Saturday, December 14, 2013

Overspending to make a splash: Barclays Center profits well below projections, which have been tweaked downward; will 15% cut do it?

How could it be, as Neil deMause put it in Field of Schemes, that Barclays Center barely breaking even despite #1 arena ranking? As Eliot Brown of the Wall Street Journal noted this week:
In its first full year in operation, the arena brought in about $30 million in operating profit, the company reported on Monday, far less than the more than $76 million projected when the arena began construction in 2010.
The fourth quarter was its strongest yet—with $10.8 million in operating profit—but still well below expectations.
Indeed, as the arena anniversary approached in September, a whole bunch of media outlets, including yours truly, took the tickets sales as evidence without analyzing costs. A month later, as Brown reported 10/18/13, Brooklyn Arena Is Glitzy, but Profits So Far Aren't Golden: Profitability of Barclays Center Raises Questions About Similar Projects in Other Cities:
Forest City executives say the shortfall is largely the result of their spending more than expected to make a big splash in the first year, investing heavily in marketing, customer service and securing top acts. They point out that Barclays was ranked the top U.S. concert venue for ticket sales in the first nine months of 2013 and second globally, and that the arrival of the New York Islanders hockey team in 2015 should help. They added that fourth-quarter operating income is expected to be stronger.

"We've made an amazing first impression," said Forest City Chief Executive MaryAnne Gilmartin, who predicts annual [net] operating income will be $70 million by 2016. "Now, we turn our efforts toward calibrating the operating expenses."

But arena experts say boosting income by that amount will be difficult. There are tight margins in the concert business, and the arena faces a competitive marketplace, particularly from Madison Square Garden, which has been closed since the early summer for a renovation.
Adjusting goal of net operating income

Indeed, Gilmartin's figure deserves an adjustment. As Forest City Enterprises CFO Bob O'Brien told investment analysts this past Monday:
"This quarter we reduced the projected stabilized NOI [net operating income] for Barclays Center arena to $65 million, down from the $70 million included in our prior quarterly schedules. This represents a $2.7 million NOI reduction at our share. With one full year of operations now under our belt, and a better operation of the revenues and expenses, we felt it was appropriate to make this adjustments.”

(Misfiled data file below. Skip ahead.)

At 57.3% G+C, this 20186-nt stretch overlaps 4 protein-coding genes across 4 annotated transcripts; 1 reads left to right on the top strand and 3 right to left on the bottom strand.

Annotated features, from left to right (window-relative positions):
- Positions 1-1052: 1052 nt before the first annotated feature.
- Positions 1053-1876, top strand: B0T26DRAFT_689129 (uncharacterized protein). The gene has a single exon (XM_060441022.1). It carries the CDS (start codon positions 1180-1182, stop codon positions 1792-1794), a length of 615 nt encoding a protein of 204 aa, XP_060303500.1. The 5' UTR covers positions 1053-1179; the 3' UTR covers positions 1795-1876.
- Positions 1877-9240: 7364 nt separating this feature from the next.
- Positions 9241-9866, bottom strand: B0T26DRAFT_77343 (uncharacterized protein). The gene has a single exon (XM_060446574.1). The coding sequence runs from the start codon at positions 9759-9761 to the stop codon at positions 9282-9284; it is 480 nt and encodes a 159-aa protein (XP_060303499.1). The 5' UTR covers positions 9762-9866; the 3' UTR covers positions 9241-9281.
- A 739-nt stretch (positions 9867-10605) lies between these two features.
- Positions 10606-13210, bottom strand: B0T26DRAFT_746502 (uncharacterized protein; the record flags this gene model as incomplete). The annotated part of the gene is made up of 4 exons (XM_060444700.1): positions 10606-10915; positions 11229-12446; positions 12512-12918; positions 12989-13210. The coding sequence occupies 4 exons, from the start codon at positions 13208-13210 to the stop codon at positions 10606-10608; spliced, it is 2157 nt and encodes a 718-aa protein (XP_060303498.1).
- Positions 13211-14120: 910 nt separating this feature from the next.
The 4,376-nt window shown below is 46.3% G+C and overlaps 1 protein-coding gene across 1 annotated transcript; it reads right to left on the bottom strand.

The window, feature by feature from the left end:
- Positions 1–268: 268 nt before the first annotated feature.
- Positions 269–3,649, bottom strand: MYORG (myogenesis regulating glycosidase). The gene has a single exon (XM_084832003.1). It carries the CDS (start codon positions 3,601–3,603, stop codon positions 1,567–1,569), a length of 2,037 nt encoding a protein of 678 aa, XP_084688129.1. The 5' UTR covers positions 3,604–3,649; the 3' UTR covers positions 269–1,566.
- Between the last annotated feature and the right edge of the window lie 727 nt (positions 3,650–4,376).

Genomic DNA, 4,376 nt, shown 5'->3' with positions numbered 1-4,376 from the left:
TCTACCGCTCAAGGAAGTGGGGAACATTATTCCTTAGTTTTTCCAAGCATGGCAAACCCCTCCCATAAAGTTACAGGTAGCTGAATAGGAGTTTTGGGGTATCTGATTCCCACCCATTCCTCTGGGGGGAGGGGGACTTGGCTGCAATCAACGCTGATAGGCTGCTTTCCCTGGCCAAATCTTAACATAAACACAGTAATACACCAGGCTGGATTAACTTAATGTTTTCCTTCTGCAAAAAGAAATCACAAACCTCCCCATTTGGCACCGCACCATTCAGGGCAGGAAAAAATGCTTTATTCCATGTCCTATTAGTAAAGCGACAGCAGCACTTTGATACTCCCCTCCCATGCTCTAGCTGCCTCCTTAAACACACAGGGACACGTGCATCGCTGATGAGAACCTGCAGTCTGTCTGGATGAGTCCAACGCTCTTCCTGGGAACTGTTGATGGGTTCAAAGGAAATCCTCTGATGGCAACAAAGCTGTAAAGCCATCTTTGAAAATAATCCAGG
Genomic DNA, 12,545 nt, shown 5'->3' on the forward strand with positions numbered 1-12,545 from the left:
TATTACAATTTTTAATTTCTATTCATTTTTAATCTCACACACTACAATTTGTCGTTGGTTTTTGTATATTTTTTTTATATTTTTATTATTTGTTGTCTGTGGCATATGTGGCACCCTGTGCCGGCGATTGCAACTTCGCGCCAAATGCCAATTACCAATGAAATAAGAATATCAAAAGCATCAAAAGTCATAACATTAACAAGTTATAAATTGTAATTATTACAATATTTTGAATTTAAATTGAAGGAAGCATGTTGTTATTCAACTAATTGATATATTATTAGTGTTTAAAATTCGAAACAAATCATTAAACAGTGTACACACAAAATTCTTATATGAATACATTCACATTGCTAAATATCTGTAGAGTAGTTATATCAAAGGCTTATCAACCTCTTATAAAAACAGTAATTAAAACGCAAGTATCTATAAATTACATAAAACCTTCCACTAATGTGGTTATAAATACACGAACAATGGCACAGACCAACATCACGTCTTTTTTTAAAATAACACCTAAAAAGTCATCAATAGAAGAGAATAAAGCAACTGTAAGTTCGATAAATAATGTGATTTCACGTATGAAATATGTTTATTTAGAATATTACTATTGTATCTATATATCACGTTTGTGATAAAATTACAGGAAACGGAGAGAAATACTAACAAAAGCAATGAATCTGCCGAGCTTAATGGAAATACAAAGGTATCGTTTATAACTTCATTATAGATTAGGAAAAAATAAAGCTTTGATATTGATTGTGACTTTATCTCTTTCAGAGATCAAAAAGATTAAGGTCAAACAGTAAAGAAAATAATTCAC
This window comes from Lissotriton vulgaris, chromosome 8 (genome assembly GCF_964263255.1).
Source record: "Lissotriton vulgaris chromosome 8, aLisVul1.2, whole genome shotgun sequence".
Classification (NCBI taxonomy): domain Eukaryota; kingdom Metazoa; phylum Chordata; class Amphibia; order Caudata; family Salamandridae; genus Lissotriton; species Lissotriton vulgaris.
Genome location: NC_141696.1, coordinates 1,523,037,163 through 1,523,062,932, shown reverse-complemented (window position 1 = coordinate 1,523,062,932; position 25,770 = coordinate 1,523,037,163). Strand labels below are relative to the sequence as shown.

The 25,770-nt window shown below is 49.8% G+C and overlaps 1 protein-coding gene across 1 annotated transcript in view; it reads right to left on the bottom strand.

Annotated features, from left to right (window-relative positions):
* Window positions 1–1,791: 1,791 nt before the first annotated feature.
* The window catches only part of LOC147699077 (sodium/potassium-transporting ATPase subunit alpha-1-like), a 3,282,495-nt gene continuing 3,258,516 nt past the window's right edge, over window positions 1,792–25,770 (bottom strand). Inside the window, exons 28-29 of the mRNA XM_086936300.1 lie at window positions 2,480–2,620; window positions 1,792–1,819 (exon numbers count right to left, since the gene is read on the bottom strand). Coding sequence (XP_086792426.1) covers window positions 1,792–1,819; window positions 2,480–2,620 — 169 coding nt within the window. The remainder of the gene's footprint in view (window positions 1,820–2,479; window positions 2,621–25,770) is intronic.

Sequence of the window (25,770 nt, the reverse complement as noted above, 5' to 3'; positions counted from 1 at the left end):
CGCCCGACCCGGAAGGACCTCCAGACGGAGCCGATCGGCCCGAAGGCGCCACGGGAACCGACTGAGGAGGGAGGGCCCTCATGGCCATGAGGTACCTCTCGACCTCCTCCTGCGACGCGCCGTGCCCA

According to an investor presentation released this past week:
c) Annual NOI for the Arena is expected to stabilize at approximately $65 million at full consolidation in the 2016 calendar year. Based on the partnership agreement, we expect to receive 55% of the NOI allocation until certain member loans are repaid. Therefore, we have included a stabilization adjustment to the Q3 2013 NOI to arrive at an annual stabilized NOI of $35.8 million. 

How much was projected?

According to the graphic below, from the arena bond offering, in the first year of operation--which is not the first calendar year, and included several months dark, the arena was supposed to earn $101.3 million and spend $24.6 million, with the figures rising in the next year to $104 million and $25.4 million-- a profit of well more than $70 million.



What are first-year numbers?

However, according to documents released this week, the revenue of $78.7 over nine months suggest a one-year total of  $104.9 million, while expenses over nine months of $57.1 million suggest a one-year total of $76.2 million, some three times the projected annual expenses.

However, according to Brown, those numbers can't be compared directly with the projections in the bond offering statement, because of different accounting procedures. However, even if expenses are overstated by 50%, they're still way off the mark.

Causes of expenses

As Brown wrote in October:
But attracting big acts can put pressure on margins. Music executives and analysts say that the Barclays Center's high expenses likely come in part from generous deals to woo big names, either by offering low rent or by guaranteeing a performer a high portion of ticket sales.

Forest City executives say the arena has been aggressive in cutting deals with big stars in some instances. They said high expenses also stemmed from over-staffing events and adding services like shuttle buses to nearby neighborhoods—services that are slated to be cut back or eliminated now that executives have a better sense of how to run the arena.

..."We can easily reduce our expenses by 15%, if not higher," said Brett Yormark, CEO of the Barclays Center, adding the arena's first 12 months have "exceeded my expectations."
It's not clear that a reduction in expenses of 15% will do the trick.

Nor will the arrival of the Islanders in 2015 (or sooner) necessarily be a boost, since 1) they may dislodge concert dates (as deMause points out) and 2) the arena (as Brown notes) has "guaranteed the Islanders an unspecified annual payment to move them there, according to a report from Standard & Poor's, which issued ratings on the arena bonds and highlighted the deal as a risk factor."

Future debt service

The amount owed on debt service will continue to rise, according to the bond offering statement.


Previous three-month NOI reports

Below are the previous three-month reports on net operating income.



No comments:

Post a Comment